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Findings of Failure To Submit State Implementation Plan; California; Interstate Transport Requirements for 2006 24-Hour Fine Particulate Matter (PM2.5

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Information about this document as published in the Federal Register.

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AGENCY:

Environmental Protection Agency.

ACTION:

Final rule.

SUMMARY:

The U.S. Environmental Protection Agency (EPA) is making a finding that California has not submitted a State Implementation Plan (SIP) revision for the Clean Air Act (CAA or Act) provisions that require the SIP to contain adequate provisions to address the transport of air pollution to other states. Specifically, these requirements pertain to significant contribution to nonattainment, or interference with maintenance, of the 2006 24-hour fine particulate matter (PM2.5) national ambient air quality standards (NAAQS) in any other state. EPA refers to such submittals as “interstate transport” SIPs and often refers to the specific requirements addressed in this final rule as “prongs 1 and 2” since they address the first two of several interstate transport requirements. This finding of failure to submit establishes a deadline of 24 months after the effective date of this final rule for EPA to promulgate a Federal Implementation Plan (FIP) to address these two interstate transport requirements for California for the 2006 24-hour PM2.5 NAAQS unless, prior to that time, the state submits, and EPA approves, a submittal that meets these requirements.

DATES:

Effective Date: This final rule is effective on November 24, 2014.

ADDRESSES:

EPA has established a docket for this action, identified by Docket ID Number EPA-R09-OAR-2014-0646. The index to the docket for this action is available electronically at http://www.regulations.gov and in hard copy at EPA Region IX, 75 Hawthorne Street, San Francisco, California. While all documents in the docket are listed in the index, some information may be publicly available only at the hard copy location (e.g., copyrighted material), and some may not be publicly available in either location (e.g., confidential business information (CBI)). To inspect the hard copy materials, please schedule an appointment during normal business hours with the contact listed directly below.

Start Further Info

FOR FURTHER INFORMATION CONTACT:

Rory Mays, Air Planning Office (AIR-2), EPA Region IX, (415) 972-3227, mays.rory@epa.gov.

End Further Info End Preamble Start Supplemental Information

SUPPLEMENTARY INFORMATION:

Throughout this document, the terms “we,” “us,” and “our” refer to EPA.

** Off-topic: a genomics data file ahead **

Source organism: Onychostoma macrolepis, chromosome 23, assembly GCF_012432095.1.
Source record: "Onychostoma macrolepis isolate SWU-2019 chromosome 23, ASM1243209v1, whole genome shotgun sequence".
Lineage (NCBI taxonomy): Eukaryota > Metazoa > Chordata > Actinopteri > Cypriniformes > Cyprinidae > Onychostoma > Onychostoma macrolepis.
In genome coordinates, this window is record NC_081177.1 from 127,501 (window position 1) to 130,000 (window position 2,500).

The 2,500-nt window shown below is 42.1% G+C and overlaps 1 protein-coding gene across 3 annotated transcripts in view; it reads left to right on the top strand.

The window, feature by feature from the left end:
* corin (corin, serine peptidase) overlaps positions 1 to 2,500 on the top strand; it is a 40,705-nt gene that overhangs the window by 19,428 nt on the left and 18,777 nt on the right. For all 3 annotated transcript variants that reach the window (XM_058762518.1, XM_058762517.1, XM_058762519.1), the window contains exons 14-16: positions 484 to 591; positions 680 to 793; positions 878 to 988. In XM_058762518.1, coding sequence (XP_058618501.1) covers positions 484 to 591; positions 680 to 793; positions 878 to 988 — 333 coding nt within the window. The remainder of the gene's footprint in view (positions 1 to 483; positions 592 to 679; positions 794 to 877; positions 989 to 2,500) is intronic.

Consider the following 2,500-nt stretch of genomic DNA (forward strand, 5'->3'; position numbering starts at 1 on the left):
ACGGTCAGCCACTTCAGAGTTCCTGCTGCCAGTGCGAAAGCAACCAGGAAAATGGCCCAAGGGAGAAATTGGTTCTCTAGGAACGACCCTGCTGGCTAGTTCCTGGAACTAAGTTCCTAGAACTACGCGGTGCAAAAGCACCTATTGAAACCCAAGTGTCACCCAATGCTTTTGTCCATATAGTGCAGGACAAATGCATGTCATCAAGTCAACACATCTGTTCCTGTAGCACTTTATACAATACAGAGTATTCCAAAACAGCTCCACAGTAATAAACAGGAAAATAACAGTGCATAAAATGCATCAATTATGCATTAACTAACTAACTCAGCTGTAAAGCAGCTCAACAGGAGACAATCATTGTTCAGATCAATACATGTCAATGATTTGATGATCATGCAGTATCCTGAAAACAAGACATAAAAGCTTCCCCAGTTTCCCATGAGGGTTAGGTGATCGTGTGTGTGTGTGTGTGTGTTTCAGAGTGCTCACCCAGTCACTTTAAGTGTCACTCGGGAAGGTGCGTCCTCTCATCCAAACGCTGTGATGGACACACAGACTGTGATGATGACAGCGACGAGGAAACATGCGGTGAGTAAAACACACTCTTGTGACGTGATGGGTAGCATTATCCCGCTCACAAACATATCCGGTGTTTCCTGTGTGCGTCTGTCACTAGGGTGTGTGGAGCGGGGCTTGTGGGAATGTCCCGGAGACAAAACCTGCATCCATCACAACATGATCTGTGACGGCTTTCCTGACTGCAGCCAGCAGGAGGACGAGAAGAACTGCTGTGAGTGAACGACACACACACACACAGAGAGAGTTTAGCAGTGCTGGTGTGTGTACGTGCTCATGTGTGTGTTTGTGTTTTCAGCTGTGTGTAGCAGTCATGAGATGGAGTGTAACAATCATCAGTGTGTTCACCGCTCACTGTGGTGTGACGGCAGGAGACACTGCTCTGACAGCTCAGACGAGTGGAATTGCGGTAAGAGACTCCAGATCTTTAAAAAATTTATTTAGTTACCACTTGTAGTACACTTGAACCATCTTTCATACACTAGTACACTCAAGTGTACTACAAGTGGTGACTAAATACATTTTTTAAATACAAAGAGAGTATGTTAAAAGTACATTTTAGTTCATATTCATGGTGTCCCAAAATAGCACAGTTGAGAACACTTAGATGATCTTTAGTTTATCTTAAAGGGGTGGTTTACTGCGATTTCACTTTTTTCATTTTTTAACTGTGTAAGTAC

Section 553 of the Administrative Procedures Act, 5 United States Code (U.S.C.) 553(b)(B), provides that, when an agency for good cause finds that notice and public procedure are impracticable, unnecessary or contrary to the public interest, the agency may issue a rule without providing notice and an opportunity for public comment. EPA has determined that there is good cause for making this rule final without prior proposal and opportunity for Start Printed Page 63537comment because no significant EPA judgment is involved in making a finding of failure to submit SIPs, or elements of SIPs, required by the CAA, where states have made no submittals, or incomplete submittals, to meet the requirement by the statutory date. Thus, notice and public procedure are unnecessary. EPA finds that this constitutes good cause under 5 U.S.C. 553(b)(B).

Table of Contents

I. Background

II. Final Action

III. Statutory and Executive Order Reviews

I. Background

CAA section 110(a)(1) requires states to submit SIP revisions that provide for the implementation, maintenance, and enforcement of a new or revised NAAQS within three years following the promulgation of such NAAQS, or within such shorter period as EPA may prescribe. Section 110(a)(2) sets the content requirements of such a plan, which generally relate to the information and authorities, compliance assurances, procedural requirements, and control measures that constitute the “infrastructure” of a state's air quality management program. A SIP revision addressing these requirements is referred to as an “infrastructure SIP.” Within these requirements, section 110(a)(2)(D)(i) contains requirements to address interstate transport of NAAQS pollutants. A SIP revision submitted for this sub-section is referred to as an “interstate transport SIP.” In turn, section 110(a)(2)(D)(i)(I) requires that such a plan contain adequate provisions to prohibit emissions from the state that will contribute significantly to nonattainment of the NAAQS in any other state (“prong 1”) or interfere with maintenance of the NAAQS in any other state (“prong 2”). Interstate transport prongs 1 and 2 are the SIP content requirements relevant to this findings notice.

On September 21, 2006, EPA promulgated a final rule revising the existing 1997 24-hour PM2.5 NAAQS from 65 micrograms per cubic meter (µg/m[3] ) to 35 µg/m[3] and retained the 1997 annual PM2.5 NAAQS of 15 µg/m[3] .[1] This set an infrastructure SIP submittal deadline of September 21, 2009 for the 2006 PM2.5 NAAQS, including the interstate transport requirements. EPA issued guidance for satisfying the interstate transport requirements for the 2006 24-hour PM2.5 NAAQS on September 25, 2009 (“EPA's 2009 Guidance”), including guidance on interstate transport prongs 1 and 2.[2]

Prior to issuance of this guidance, California Air Resources Board (ARB) submitted an infrastructure SIP certification letter for the 2006 PM2.5 NAAQS on July 7, 2009 (“2009 Submittal”).[3] This submittal referred to an interim draft of EPA's 2009 Guidance and largely relied on California's earlier infrastructure SIP submittal of November 16, 2007 for the 1997 PM2.5 NAAQS, including reliance on that earlier submittal's response to the requirements for interstate transport prongs 1 and 2. On the basis of California's 2009 Submittal, California was not included in EPA's 2010 notice that made findings of failure to submit SIP revisions for such requirements for the 2006 24-hour PM2.5 NAAQS for 29 states and territories.[4]